Extracorporeal Photopheresis Differentially Regulates the Expression of Phosphorylated STAT-1 and STAT-5 in Treated Monocytes and T cells, Respectively

  • John BladonEmail author
  • Peter Taylor
Basic/Clinical Science



Extracorporeal photopheresis (ECP) is effective in conditions with opposing immune etiology. ECP induces an immunomodulatory response through simultaneous monocyte activation and apoptosis induction of lymphocytes. However, ECP is also immunosuppressive, downregulating proinflammatory cytokines. Signal transducers and activators of transcription (STATs) are important mediators of cell-signaling systems, including cytokines. Ultraviolet (UV) immunosuppression is linked to reductions in cytokine-induced STAT phosphorylation.


The aim of this study was to find whether ECP downregulates STAT phosphorylation.


Pre- and post-ECP mononuclear cells from cutaneous T-cell lymphoma and chronic graft-versus-host disease patients were stimulated with either IFNβ, IL2, or IL15. The percentage of IFNβ-stimulated monocytes positive for phosphorylated STAT-1 (pSTAT-1) and the number of IL2- and IL15-stimulated T cells expressing phosphorylated STAT-5 (pSTAT-5) were determined at 0 and 24 h.


Post-ECP, pSTAT-1 levels in monocytes remained unchanged; however, at 24 h post-ECP the number of T cells expressing pSTAT-5 was reduced.


Following ECP, monocytes retain their ability to phosphorylate STAT-1, while pSTAT-5 expression is lost in lymphocytes. This differential effect of ECP may account for the diverse population of diseases that benefit.


Chronic GvHD Apoptotic Lymphocyte Pretransplant Conditioning Extracorporeal Photopheresis CTCL Patient 
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La photophérèse extracorporelle est efficace en présence de conditions ayant une étiologie immunitaire. La photophérèse extracorporelle produit une réponse immunomodulatrice grâce à, simultanément, une activation des monocytes et une induction de l’apoptose dans les lymphocytes. Toutefois, la photophérèse extracorporelle a également des caractéristiques immunosuppressives qui régularisent à la baisse les cytokines proinflammatoires. Les signaux transducteurs et activateurs de la transcription (STAT) sont d’importants médiateurs des systémes de signalisation cellulaire, y compris les cytokines. L’immunosuppression par rayons UV est liée à une réduction de la phosphorylation des STAT causée par les cytokines.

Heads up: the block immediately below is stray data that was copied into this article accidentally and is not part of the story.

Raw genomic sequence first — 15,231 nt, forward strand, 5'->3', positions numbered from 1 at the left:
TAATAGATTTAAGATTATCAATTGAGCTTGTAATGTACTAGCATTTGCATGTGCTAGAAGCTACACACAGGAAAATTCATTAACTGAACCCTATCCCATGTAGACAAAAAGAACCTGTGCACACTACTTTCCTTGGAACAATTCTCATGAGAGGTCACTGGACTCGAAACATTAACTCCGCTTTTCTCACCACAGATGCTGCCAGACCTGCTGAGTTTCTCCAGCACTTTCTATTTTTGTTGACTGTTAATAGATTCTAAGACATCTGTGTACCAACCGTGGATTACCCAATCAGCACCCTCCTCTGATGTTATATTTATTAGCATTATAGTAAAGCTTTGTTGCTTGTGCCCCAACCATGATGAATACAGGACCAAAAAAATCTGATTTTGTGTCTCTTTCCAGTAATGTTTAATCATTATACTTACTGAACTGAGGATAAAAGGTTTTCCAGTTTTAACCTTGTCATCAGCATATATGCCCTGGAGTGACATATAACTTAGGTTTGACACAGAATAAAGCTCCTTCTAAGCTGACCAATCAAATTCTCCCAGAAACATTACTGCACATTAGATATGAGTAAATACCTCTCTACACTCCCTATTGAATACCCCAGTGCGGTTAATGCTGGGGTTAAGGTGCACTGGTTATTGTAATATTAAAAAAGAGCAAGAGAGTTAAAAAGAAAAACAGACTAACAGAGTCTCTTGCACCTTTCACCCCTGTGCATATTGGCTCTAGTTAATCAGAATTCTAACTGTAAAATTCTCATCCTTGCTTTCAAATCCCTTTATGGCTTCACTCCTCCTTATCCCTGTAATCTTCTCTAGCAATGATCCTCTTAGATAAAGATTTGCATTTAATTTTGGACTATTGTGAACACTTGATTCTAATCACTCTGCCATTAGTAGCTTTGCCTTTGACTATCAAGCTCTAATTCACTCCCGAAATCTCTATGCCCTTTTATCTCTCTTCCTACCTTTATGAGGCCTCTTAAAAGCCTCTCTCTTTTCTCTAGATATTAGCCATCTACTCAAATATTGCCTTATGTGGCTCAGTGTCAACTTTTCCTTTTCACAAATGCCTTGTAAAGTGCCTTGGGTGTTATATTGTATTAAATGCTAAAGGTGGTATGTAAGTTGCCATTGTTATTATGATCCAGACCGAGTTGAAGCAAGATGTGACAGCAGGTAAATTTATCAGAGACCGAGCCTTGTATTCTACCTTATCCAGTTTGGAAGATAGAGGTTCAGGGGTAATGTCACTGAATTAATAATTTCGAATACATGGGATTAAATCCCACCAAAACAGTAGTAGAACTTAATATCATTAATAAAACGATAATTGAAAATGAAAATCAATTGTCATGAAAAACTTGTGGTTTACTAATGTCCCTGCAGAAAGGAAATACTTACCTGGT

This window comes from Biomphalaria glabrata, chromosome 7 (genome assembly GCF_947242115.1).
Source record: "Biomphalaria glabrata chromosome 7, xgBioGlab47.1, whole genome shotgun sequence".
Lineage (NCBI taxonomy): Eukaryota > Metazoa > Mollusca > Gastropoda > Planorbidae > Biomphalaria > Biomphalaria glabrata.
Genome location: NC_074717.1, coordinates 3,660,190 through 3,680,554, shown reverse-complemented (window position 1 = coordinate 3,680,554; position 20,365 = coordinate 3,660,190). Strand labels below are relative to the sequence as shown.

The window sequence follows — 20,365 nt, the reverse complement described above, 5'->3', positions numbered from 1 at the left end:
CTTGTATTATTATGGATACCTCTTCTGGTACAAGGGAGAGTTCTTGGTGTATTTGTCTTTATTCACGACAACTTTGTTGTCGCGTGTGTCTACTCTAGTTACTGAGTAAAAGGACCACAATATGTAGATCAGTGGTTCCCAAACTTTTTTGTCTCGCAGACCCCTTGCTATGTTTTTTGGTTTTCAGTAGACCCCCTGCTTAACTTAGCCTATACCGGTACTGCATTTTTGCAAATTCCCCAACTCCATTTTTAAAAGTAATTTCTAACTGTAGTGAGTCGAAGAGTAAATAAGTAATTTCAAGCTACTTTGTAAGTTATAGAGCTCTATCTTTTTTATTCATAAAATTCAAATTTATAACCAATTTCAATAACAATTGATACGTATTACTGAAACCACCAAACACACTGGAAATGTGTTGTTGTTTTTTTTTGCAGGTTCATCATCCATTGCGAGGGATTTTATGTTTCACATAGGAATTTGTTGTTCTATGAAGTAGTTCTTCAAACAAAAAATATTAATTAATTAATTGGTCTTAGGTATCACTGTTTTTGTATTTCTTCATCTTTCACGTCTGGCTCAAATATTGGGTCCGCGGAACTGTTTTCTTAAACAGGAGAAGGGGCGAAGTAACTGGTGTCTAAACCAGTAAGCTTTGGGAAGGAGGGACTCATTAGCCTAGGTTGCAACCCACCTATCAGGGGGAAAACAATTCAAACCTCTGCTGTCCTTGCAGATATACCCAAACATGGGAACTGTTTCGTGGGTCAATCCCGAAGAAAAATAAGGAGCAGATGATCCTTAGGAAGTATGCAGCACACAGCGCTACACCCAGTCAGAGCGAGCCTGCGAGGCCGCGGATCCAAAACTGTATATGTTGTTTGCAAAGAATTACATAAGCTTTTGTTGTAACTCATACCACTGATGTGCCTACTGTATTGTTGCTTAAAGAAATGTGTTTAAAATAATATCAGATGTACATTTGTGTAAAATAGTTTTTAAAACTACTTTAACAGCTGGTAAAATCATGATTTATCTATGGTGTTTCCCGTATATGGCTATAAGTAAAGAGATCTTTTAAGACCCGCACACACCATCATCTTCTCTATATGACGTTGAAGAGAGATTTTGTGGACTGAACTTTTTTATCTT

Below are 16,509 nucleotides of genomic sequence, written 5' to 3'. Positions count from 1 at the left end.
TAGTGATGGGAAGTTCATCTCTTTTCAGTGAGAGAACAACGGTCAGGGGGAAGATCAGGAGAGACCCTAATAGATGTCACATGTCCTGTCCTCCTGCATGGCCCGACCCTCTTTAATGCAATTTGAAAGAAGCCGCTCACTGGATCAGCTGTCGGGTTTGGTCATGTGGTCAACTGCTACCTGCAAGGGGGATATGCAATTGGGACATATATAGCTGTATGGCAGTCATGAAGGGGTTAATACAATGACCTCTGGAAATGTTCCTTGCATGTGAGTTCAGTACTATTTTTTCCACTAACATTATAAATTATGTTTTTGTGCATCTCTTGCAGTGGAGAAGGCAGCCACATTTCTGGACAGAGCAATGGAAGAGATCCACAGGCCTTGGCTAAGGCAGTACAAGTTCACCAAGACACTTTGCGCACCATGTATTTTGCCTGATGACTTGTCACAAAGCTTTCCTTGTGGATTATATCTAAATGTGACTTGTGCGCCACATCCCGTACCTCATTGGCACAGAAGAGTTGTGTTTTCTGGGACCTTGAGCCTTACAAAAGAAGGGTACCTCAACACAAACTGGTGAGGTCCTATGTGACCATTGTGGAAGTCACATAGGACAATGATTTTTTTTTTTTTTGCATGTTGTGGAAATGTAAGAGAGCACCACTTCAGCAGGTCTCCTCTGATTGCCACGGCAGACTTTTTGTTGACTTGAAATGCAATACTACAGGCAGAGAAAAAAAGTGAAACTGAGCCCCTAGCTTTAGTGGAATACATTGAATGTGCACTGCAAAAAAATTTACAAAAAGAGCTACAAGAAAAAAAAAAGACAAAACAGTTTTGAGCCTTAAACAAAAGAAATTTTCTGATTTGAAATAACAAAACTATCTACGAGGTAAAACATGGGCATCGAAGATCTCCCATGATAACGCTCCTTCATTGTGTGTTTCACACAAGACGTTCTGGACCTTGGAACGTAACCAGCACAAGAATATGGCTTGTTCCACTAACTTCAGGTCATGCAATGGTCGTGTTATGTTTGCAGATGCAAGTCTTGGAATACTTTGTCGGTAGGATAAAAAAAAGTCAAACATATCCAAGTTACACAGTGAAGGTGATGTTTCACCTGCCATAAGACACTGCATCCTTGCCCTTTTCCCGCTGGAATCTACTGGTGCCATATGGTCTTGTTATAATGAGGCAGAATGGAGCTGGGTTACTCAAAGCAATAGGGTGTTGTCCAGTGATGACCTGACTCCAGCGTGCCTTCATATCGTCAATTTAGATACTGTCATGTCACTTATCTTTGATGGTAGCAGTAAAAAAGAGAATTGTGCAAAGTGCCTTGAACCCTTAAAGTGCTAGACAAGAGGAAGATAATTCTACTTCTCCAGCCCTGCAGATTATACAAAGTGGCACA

Découvrir si la photophérèse extracorporelle régularise à la baisse la phosphorylation des STAT.


Des cellules mononucléaires, pré et post photophérèse extracorporelle, prises de lymphomes T et de greffes chroniques ont été stimulées par IFNβ, IL2 ou IL15. Le pourcentage de monocytes stimulés au IFNβ qui ont exprimé des STAT-1 phosphorylés (pSTAT-1) et le nombre de cellules T stimulées au IL2 et au IL15qui ont exprimé des STAT-5 phosphorylés (pSTAT-5) ont été prélevés aux heures 0 et 24.


Le niveau de monocytes pSTAT-1 post-photophérèse extracorporelle est resté inchangé; 24 heures après la photophérèse extracorporelle, le nombre de cellules T exprimant pSTAT-5 a baissé.


À la suite de la photophérèse extracorporelle, les monocytes conservent leur capacité de phosphoryler STAT-1, alors que l’expression de pSTAT-5 se perd en lymphocytes. Cet effet différentiel de la photophérèse extracorporelle pourrait expliquer le nombre variant de maladies qui en profitent.



We would like to thank Dr. A. MacWhannel, Prof. N.H. Russell, Dr. S. Littlewood, Dr. G. Cook, Dr. P. Mahendra, Dr. J. Snowdon, and Dr. E. Bessell for referring patients to the photopheresis unit at Rotherham General Hospital. Thanks also go to Barry Farmer for helping prepare the illustrations and to all the patients and nursing staff of the photopheresis unit for their assistance with this study.


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Copyright information

© Springer-Verlag 2004

Authors and Affiliations

  1. 1.Department of HaematologyRotherham General HospitalSouth YorkshireUnited Kingdom

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